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Do you like the new Gmail?

October 20, 2012

I don't like the new Gmail...but there's nothing Google would do about it.

Anticipation

December 21, 2011

irony

December 19, 2011
tags:

If you ask yourself:

“what is something that only I can do?”

The answer is:

“that is something that only I can find out.”

 

i hate irony.

Programming is like a

April 17, 2011

I spent 1 hour programming and 8 hours debugging on a project at work today.  That’s a whole lotta sitting on me bottom!

Programming is like a contraption: it’s a beauty when it works, and a bitch to get it working just right. And you want to get it to work right, so you spend 9 hours sitting and debugging.

I recently came across this article, you might enjoy reading it:
http://www.cancer.org/AboutUs/DrLensBlog/post/2010/07/22/How-to-Ruin-My-Day-New-Research-Shows-That-How-Much-You-Sit-Counts-More-Than-How-Much-You-Exercise.aspx

…time spent sitting trumped physical activity when you looked at the impact of both of these factors together.  So no matter that you were physically active, the longer you sat the greater the chances you would die.

craaaaaap…and I’m not physically active either…

Can somebody please write a program that refutes this research?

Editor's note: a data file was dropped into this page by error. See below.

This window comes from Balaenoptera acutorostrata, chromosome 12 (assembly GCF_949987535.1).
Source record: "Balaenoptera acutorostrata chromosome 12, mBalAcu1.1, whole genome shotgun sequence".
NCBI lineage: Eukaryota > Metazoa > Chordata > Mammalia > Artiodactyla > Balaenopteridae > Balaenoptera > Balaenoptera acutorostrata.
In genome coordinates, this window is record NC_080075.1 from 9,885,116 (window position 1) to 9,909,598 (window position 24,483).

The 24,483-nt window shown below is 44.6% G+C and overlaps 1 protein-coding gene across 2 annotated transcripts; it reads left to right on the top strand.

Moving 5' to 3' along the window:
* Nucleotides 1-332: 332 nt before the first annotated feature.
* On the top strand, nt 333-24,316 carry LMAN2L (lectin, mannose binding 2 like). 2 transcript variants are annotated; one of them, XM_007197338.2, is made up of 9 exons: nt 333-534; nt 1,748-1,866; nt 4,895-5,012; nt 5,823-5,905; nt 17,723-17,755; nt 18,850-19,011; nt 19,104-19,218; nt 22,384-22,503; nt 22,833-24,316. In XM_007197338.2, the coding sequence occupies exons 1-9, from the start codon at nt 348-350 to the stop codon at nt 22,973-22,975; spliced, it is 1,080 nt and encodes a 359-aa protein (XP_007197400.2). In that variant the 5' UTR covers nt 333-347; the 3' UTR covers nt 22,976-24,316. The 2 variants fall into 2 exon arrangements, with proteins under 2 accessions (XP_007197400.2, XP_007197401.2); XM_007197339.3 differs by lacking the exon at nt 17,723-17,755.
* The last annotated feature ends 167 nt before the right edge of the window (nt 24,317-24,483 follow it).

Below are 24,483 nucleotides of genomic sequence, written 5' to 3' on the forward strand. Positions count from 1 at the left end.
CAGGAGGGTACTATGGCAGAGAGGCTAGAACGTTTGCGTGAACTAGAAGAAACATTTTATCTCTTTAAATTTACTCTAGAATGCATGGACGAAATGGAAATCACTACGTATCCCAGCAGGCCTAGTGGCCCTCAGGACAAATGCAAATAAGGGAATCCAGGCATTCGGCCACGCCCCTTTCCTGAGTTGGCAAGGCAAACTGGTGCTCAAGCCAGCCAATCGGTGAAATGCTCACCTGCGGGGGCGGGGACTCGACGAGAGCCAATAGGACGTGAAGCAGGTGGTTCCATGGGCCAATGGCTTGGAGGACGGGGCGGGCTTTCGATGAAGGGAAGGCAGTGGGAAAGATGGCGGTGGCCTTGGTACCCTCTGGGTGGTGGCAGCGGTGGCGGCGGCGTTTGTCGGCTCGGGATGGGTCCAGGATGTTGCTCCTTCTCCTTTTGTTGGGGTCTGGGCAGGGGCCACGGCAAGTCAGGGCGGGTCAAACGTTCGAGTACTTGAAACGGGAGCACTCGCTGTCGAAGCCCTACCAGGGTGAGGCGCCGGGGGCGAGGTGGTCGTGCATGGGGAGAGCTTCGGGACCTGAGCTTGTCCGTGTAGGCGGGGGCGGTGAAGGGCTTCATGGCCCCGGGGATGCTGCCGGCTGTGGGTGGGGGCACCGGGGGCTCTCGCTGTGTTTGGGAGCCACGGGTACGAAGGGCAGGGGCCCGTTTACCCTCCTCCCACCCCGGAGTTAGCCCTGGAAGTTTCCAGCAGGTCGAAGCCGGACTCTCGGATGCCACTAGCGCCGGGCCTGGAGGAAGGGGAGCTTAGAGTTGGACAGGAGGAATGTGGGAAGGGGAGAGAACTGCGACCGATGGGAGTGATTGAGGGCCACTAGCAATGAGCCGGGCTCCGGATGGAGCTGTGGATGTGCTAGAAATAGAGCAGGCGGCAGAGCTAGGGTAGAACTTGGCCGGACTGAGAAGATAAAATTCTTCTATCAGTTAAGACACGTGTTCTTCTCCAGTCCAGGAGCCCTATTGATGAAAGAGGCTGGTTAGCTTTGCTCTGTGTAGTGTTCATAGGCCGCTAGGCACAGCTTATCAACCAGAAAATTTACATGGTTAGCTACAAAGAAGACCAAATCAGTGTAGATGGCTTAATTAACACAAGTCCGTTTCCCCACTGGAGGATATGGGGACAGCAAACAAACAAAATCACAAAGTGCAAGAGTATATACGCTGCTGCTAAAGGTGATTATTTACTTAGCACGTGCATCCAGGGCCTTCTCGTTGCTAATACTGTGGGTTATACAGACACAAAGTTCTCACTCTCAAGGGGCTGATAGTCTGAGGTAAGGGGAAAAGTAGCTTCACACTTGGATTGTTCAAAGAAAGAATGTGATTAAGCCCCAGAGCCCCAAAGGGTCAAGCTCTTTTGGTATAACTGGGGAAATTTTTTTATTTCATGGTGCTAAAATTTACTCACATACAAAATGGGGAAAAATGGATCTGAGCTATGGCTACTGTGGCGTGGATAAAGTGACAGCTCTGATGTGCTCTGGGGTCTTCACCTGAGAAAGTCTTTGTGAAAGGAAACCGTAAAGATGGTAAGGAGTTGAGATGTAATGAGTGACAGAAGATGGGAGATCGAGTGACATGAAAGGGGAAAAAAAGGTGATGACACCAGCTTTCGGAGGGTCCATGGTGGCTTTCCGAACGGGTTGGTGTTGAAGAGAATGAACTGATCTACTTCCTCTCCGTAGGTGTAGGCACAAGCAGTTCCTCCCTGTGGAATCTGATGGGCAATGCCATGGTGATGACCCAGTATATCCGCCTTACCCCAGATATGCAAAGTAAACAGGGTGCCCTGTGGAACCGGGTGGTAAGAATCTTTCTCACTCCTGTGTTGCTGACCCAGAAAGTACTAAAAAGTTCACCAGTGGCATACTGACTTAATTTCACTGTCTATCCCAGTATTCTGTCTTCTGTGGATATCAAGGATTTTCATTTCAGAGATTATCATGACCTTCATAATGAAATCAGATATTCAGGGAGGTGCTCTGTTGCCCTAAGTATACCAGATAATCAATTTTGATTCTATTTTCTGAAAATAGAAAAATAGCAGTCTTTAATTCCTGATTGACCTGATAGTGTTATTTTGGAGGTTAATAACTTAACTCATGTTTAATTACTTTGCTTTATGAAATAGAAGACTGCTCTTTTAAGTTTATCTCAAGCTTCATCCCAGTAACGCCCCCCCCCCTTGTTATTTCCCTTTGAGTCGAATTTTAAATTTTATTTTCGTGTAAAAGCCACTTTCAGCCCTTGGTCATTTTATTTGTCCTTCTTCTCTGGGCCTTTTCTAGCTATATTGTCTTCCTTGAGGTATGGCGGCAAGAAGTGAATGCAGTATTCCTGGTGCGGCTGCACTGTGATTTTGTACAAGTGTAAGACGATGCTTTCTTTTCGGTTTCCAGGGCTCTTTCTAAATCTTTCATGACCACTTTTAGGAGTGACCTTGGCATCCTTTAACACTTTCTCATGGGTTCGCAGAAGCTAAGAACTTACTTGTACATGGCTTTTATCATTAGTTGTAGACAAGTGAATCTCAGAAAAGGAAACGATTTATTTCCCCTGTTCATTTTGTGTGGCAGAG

Osmosis

December 15, 2010

How it’s supposed to work:

1. put textbook on table
2. put Cal hat over textbook to let hat absorb material from book
3. add two Totoros next to hat to encourage hat
4. let sit overnight
5. put hat on head
6. go take exam
7. ace exam
8. party

What actually happens:

1. put textbook on table
2. put Cal hat over textbook to let hat absorb material from book
3. add two Totoros next to hat to encourage hat
4. let sit overnight
5. put hat on head
6. go take exam
7. be asked to take off hat during exam
8. fail exam
9. no party

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thoughts on online safety

December 14, 2010

I just watched this CNN video titled “stealing your identity in 45 minutes”
http://www.cnn.com/video/#/video/bestoftv/2010/12/11/exp.nr.digital.fingerprint.cnn

The host asks an expert to find out as much information about a certain man on the internet.  He started with just a piece of paper with a man’s
– login (username only, not password) and